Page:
Yet More Khumes
I Insist that the universe needs yet another khumes recipe. Two details of this recipe are learned from my friend Gil, who decorticates every chickpea (Or gets his children to do so) and uses brine from hot Hungarian cherry peppers instead of the traditional lemon juice. I throw one of the cherry peppers in as well.
I relieved the cooked chickpeas of their coverings by scooping up a handful in my right hand, and then pinching each one gently between the thumb and forefinger of my left hand, catching the decorticated pea in the fingertips of my right hand and moving it to the done pile, and dropping the seed coat from my left hand into the peel pile. You will understand that I am unable to provide a photo. You can skip this step and still have some wonderful khumes; I usually do. I just had to try it once, that’s all. Oh, whom am I kidding? I’m gonna decorticate the little blighters every time from now on. It’s a slippery slope, folks.
Yet More Khumes
¾ cup dried chickpeas
salt, about two teaspoons
5 cloves garlic (more or less)
½ - ¾ cup tahini
½ - ¾ cup brine from a jar of pickled Hungarian cherry peppers or other hot peppers (Traditional recipes call for lemon juice)
1 pickled hot Hungarian cherry pepper, stemmed and seeded
Several tablespoons of your loveliest olive oil
A dusting of sumac, and a dusting of paprika or Middle Eastern red pepper
Place the chickpeas in a pan of cold water and bring to the boil. Allow to boil for two minutes. Drain the chickpeas and discard the water. Pour fresh cold water over the chickpeas and set them to soak in the refrigerator overnight or up to twenty-four hours. If you need to leave the chickpeas soaking more than 12 hours, give them a fresh change of water. When ready to cook, drain the chickpeas and discard the water. The alert reader will note that we have now discarded two or three batches of water. Place the soaked chickpeas in a slow-cooker or saucepan with three cups of fresh water. Set them up to simmer for two to five hours—chickpea-cooking times vary widely.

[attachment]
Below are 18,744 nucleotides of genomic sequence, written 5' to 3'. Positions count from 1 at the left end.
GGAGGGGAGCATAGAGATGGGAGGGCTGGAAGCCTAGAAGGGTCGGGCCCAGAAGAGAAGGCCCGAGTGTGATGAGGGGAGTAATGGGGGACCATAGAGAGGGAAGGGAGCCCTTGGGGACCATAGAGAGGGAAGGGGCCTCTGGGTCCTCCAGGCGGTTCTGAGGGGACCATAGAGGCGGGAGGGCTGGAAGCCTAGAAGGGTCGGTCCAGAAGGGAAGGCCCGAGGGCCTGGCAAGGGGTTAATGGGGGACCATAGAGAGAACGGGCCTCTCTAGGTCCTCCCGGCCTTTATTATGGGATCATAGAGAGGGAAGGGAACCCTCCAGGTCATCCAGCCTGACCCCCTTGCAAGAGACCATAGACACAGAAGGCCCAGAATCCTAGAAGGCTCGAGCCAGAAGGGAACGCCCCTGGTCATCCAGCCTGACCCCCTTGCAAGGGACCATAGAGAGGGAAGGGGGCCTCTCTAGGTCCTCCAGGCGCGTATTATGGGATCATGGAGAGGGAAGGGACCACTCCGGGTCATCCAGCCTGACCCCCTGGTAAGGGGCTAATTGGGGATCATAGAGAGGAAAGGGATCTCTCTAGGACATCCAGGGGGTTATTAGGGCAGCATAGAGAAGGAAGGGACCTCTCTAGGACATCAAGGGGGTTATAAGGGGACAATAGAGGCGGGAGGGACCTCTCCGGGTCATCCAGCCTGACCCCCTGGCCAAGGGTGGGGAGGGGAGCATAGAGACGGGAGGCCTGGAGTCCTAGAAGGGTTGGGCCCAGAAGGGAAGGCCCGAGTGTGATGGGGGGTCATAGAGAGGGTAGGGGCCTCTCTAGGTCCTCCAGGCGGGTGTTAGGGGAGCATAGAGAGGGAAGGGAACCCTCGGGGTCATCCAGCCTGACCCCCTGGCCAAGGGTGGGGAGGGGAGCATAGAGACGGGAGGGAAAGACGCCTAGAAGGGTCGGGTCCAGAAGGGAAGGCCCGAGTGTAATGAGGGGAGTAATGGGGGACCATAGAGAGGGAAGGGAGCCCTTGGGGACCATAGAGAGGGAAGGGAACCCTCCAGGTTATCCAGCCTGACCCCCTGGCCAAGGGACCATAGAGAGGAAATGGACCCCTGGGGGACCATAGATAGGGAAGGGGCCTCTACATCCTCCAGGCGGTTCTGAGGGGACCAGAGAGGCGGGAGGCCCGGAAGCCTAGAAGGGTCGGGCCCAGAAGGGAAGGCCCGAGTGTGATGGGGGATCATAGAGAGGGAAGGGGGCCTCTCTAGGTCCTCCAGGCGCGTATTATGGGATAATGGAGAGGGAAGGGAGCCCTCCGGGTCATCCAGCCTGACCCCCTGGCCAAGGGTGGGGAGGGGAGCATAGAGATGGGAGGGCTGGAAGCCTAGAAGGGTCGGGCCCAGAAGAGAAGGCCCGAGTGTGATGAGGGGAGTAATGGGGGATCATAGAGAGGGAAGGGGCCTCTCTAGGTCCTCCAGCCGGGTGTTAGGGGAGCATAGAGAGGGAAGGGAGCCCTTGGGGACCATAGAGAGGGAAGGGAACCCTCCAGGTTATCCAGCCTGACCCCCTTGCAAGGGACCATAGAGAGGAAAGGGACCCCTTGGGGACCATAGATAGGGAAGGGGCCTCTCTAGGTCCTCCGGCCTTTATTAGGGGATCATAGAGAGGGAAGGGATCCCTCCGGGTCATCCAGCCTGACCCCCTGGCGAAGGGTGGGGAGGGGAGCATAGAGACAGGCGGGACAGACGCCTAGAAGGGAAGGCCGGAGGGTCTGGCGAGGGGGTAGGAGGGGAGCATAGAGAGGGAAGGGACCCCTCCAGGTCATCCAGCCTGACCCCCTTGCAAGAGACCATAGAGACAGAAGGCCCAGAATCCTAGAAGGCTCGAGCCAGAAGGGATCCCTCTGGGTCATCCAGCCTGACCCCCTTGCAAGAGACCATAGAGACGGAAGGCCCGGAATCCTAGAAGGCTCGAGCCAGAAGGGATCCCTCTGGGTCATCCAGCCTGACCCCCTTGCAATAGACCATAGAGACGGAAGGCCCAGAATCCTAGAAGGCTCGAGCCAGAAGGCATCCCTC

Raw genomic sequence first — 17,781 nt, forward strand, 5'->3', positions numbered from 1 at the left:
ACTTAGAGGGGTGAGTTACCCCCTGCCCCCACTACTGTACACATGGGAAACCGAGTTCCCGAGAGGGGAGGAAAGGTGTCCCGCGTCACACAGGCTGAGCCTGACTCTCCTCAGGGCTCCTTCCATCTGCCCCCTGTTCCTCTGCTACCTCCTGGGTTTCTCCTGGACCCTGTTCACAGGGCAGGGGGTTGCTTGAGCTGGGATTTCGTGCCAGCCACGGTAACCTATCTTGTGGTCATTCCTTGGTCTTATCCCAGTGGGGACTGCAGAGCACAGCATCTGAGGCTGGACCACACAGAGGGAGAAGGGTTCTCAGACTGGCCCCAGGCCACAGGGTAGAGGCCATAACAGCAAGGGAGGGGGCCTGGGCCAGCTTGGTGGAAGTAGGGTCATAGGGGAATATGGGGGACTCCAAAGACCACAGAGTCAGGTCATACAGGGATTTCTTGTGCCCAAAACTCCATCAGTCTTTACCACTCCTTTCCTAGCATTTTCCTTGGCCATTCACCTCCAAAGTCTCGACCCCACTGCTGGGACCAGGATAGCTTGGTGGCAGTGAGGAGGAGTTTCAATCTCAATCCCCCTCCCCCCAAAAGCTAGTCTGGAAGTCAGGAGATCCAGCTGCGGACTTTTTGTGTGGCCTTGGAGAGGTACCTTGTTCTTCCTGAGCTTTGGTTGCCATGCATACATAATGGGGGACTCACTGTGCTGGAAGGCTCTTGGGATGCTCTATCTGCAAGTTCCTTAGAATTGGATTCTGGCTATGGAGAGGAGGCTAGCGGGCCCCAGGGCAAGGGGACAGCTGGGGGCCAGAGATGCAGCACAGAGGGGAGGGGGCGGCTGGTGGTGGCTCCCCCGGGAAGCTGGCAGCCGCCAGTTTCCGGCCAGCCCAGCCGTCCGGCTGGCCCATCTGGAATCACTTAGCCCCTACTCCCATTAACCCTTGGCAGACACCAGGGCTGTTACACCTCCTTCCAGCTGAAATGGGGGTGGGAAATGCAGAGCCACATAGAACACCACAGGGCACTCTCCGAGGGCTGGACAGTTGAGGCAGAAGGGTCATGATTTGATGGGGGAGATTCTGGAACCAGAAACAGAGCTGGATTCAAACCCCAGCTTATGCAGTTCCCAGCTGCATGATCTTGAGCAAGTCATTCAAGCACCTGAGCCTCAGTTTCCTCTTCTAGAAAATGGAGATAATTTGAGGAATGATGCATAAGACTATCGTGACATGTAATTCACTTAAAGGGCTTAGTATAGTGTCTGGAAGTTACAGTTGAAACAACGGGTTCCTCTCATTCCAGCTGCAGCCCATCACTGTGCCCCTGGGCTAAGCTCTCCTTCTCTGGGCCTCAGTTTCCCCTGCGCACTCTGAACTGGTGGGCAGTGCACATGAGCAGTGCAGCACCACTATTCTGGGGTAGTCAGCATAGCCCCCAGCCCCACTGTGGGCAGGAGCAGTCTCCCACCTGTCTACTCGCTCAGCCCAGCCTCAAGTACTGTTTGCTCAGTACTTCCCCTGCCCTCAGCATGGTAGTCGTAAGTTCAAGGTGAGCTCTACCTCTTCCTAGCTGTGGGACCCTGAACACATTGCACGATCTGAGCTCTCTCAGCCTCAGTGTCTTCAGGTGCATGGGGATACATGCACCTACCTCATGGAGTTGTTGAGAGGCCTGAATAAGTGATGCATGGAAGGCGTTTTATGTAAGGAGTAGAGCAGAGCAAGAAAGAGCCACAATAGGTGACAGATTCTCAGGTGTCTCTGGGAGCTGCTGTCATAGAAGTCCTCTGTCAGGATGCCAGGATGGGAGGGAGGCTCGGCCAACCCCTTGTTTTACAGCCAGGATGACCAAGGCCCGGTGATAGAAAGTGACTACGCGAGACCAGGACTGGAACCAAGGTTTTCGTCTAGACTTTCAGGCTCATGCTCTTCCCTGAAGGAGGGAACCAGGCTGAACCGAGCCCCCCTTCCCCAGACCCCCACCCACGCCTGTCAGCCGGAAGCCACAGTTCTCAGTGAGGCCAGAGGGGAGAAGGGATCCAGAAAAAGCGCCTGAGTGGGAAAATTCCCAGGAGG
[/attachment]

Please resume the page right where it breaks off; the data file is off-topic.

When the chickpeas are very tender remove them from heat. Drain the chickpeas but this time reserve the liquid. You will have about two cups of cooked chickpeas. If desired, decorticate each chickpea.
Drop the peeled garlic cloves into a processor or other device and grind or mince fine. Add salt, pepper brine, a stemmed and seeded pepper, and the tahini. Blend everything well. Last of all add the chickpeas and their cooking liquid. If you have decorticated the chickpeas, you might not need all the liquid. Blend to the desired consistency, bearing in mind that the khumes will thicken further as it rests.
Turn the khumes out onto a shallow plate or platter. Use the back of a spoon to swirl eddies and ridges in the center and drizzle olive oil over all. Dust with sumac or paprika or both.
Head to Weekend Herb Blogging for more delights and curiosities of the garden.